As Congress decides whether to try to salvage the omnibus bill it has twice failed to pass, the oil and gas industry should recognize that with energy policy, good things can happen in small packages.
Two such good things have occurred recentlyone through regulation and the other through legislation.
On Jan. 26, the US Minerals Management Service implemented royalty relief for production of natural gas from wells deeper than 15,000 ft in shallow waters of the Gulf of Mexico (OGJ Online, Jan. 26, 2004).
The action suspends royalty on the first 15 bcf of gas produced from 15,000-18,000 ft and the first 25 bcf of gas produced from depths exceeding 18,000 ft. It also suspends royalty for 5 bcfe of production from leases on which an operator drills a dry hole deeper than 18,000 ft.
The move is good for producers, consumers, and taxpayers. It will stimulate drilling of wells that wouldn't be drilled otherwise because of high initial costs. It will create gas supply, jobs, and tax revenue.
The good legislative thing on energy policy occurred last Nov. 10, just 2 weeks before lawmakers gave up trying to pass comprehensive energy legislation in 2003.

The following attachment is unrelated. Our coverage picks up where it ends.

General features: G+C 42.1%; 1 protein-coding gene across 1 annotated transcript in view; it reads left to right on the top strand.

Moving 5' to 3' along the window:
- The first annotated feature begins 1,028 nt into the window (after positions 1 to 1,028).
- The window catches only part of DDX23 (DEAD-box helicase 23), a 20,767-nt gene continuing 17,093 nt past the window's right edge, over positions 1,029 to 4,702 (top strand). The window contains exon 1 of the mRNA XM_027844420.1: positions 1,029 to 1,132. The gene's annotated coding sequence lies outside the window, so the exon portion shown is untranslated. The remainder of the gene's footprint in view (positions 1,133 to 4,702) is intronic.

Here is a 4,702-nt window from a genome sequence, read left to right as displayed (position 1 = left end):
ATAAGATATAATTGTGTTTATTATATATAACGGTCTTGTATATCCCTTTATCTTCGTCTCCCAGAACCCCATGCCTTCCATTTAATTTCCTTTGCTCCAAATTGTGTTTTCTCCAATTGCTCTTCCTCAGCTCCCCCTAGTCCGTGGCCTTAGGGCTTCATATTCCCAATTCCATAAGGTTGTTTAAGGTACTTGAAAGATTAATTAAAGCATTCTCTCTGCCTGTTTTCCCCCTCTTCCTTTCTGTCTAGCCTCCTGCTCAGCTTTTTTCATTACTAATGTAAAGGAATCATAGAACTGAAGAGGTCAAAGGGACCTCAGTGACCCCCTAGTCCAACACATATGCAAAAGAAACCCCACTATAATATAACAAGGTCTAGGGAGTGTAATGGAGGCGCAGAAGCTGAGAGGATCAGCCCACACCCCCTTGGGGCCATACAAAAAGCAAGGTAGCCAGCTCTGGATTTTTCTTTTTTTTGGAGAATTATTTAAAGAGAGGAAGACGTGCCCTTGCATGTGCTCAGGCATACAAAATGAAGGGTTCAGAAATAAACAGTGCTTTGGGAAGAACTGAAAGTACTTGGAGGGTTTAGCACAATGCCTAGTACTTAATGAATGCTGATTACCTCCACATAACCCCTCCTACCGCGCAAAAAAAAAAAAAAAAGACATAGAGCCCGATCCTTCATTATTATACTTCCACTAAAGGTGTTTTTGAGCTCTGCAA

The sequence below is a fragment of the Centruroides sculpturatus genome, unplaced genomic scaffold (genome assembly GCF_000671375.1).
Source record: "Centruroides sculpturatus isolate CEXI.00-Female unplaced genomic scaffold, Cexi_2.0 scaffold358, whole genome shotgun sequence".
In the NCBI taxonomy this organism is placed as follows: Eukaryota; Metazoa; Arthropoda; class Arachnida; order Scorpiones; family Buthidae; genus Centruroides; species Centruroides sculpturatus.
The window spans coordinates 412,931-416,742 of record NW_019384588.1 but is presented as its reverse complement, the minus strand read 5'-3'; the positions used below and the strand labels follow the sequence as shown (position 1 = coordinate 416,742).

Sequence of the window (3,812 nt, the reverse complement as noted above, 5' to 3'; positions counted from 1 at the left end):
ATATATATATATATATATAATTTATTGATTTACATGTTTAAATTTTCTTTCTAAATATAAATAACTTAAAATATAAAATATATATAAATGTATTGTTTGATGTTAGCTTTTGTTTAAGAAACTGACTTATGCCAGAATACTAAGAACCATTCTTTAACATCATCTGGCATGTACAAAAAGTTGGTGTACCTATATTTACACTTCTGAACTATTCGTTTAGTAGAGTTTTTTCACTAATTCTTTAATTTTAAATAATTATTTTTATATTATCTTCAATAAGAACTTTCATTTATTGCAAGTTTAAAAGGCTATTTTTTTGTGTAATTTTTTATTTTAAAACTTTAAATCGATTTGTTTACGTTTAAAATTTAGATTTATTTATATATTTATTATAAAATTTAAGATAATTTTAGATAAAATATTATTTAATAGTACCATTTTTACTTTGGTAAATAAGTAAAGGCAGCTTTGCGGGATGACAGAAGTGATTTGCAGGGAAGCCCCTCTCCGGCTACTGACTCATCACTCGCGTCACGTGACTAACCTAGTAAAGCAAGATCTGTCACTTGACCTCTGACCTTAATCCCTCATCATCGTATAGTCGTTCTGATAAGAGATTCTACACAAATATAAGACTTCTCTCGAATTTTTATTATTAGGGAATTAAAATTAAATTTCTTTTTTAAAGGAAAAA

On that day, President George W. Bush signed a Department of the Interior appropriations bill that ended a moratorium on federal oil and gas leasing of Alaska's Bristol Bay (OGJ, Nov. 24, p. 27).
National Ocean Industries Association said the legislation "marks the first time in US history that the geographic scope of congressional leasing moratoria has been scaled back."
Congress in 1982 began blocking activity on the Outer Continental Shelf by omitting lease sales from Interior Department budgets. Presidential moratoriums have consolidated the practice, which now covers federal waters off the East and West Coasts and most of the eastern Gulf of Mexico.
In comparison with acreage still ludicrously unavailable for lease, lifting of the Bristol Bay moratorium is a small step. But at least it's a step.
What's significant is that the opening of Bristol Bay, like royalty relief for deep gas production, happened outside the destructive political homogenization of comprehensive legislation.
(Author's e-mail: firstname.lastname@example.org)